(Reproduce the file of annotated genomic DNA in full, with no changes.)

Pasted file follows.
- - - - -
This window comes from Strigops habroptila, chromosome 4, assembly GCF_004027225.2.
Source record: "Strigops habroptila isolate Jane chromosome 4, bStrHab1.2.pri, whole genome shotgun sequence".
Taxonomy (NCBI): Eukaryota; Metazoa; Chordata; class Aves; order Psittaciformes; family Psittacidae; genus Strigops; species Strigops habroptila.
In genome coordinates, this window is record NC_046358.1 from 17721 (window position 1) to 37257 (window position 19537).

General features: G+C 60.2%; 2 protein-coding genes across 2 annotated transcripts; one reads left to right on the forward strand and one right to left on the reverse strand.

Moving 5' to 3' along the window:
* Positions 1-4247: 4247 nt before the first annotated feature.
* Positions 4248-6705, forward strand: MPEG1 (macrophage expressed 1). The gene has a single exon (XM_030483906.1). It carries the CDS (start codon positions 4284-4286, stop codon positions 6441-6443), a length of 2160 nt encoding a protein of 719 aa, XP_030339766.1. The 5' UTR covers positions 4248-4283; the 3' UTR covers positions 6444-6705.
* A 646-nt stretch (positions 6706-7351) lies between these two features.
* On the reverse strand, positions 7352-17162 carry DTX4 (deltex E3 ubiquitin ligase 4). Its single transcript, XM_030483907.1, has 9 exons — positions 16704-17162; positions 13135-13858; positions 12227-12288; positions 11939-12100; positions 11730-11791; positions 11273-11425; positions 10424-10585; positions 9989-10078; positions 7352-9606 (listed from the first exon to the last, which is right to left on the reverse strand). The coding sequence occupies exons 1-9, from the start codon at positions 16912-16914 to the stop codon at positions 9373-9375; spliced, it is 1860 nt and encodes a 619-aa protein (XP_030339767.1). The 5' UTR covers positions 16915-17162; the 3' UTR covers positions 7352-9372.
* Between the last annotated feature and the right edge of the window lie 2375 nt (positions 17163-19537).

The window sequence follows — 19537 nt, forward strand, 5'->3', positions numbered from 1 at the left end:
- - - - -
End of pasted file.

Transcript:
This window comes from Strigops habroptila, chromosome 4, assembly GCF_004027225.2.
Source record: "Strigops habroptila isolate Jane chromosome 4, bStrHab1.2.pri, whole genome shotgun sequence".
Taxonomy (NCBI): Eukaryota; Metazoa; Chordata; class Aves; order Psittaciformes; family Psittacidae; genus Strigops; species Strigops habroptila.
In genome coordinates, this window is record NC_046358.1 from 17721 (window position 1) to 37257 (window position 19537).

General features: G+C 60.2%; 2 protein-coding genes across 2 annotated transcripts; one reads left to right on the forward strand and one right to left on the reverse strand.

Moving 5' to 3' along the window:
* Positions 1-4247: 4247 nt before the first annotated feature.
* Positions 4248-6705, forward strand: MPEG1 (macrophage expressed 1). The gene has a single exon (XM_030483906.1). It carries the CDS (start codon positions 4284-4286, stop codon positions 6441-6443), a length of 2160 nt encoding a protein of 719 aa, XP_030339766.1. The 5' UTR covers positions 4248-4283; the 3' UTR covers positions 6444-6705.
* A 646-nt stretch (positions 6706-7351) lies between these two features.
* On the reverse strand, positions 7352-17162 carry DTX4 (deltex E3 ubiquitin ligase 4). Its single transcript, XM_030483907.1, has 9 exons — positions 16704-17162; positions 13135-13858; positions 12227-12288; positions 11939-12100; positions 11730-11791; positions 11273-11425; positions 10424-10585; positions 9989-10078; positions 7352-9606 (listed from the first exon to the last, which is right to left on the reverse strand). The coding sequence occupies exons 1-9, from the start codon at positions 16912-16914 to the stop codon at positions 9373-9375; spliced, it is 1860 nt and encodes a 619-aa protein (XP_030339767.1). The 5' UTR covers positions 16915-17162; the 3' UTR covers positions 7352-9372.
* Between the last annotated feature and the right edge of the window lie 2375 nt (positions 17163-19537).

The window sequence follows — 19537 nt, forward strand, 5'->3', positions numbered from 1 at the left end: